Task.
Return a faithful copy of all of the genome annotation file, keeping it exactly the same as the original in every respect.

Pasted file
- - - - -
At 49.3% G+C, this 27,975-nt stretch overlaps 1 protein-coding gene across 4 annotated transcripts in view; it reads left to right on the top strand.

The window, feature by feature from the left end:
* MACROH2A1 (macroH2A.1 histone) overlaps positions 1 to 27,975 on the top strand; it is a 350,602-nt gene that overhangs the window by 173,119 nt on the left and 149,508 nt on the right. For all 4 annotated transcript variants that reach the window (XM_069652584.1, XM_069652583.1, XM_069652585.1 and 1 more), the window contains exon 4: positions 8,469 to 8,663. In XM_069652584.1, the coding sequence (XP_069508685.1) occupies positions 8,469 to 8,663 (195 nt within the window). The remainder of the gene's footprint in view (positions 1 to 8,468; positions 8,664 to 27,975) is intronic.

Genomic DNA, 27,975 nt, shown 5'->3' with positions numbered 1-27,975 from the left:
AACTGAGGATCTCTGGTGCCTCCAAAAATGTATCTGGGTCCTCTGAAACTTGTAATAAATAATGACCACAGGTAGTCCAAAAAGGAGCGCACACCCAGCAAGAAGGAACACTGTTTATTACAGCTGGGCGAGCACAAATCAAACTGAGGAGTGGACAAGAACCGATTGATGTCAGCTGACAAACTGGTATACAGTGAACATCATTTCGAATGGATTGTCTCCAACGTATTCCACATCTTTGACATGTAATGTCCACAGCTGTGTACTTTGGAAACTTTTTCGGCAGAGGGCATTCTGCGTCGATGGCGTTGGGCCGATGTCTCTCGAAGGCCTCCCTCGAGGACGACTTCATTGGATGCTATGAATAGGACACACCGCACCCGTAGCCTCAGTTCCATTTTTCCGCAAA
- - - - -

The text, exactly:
At 49.3% G+C, this 27,975-nt stretch overlaps 1 protein-coding gene across 4 annotated transcripts in view; it reads left to right on the top strand.

The window, feature by feature from the left end:
* MACROH2A1 (macroH2A.1 histone) overlaps positions 1 to 27,975 on the top strand; it is a 350,602-nt gene that overhangs the window by 173,119 nt on the left and 149,508 nt on the right. For all 4 annotated transcript variants that reach the window (XM_069652584.1, XM_069652583.1, XM_069652585.1 and 1 more), the window contains exon 4: positions 8,469 to 8,663. In XM_069652584.1, the coding sequence (XP_069508685.1) occupies positions 8,469 to 8,663 (195 nt within the window). The remainder of the gene's footprint in view (positions 1 to 8,468; positions 8,664 to 27,975) is intronic.

Genomic DNA, 27,975 nt, shown 5'->3' with positions numbered 1-27,975 from the left:
AACTGAGGATCTCTGGTGCCTCCAAAAATGTATCTGGGTCCTCTGAAACTTGTAATAAATAATGACCACAGGTAGTCCAAAAAGGAGCGCACACCCAGCAAGAAGGAACACTGTTTATTACAGCTGGGCGAGCACAAATCAAACTGAGGAGTGGACAAGAACCGATTGATGTCAGCTGACAAACTGGTATACAGTGAACATCATTTCGAATGGATTGTCTCCAACGTATTCCACATCTTTGACATGTAATGTCCACAGCTGTGTACTTTGGAAACTTTTTCGGCAGAGGGCATTCTGCGTCGATGGCGTTGGGCCGATGTCTCTCGAAGGCCTCCCTCGAGGACGACTTCATTGGATGCTATGAATAGGACACACCGCACCCGTAGCCTCAGTTCCATTTTTCCGCAAA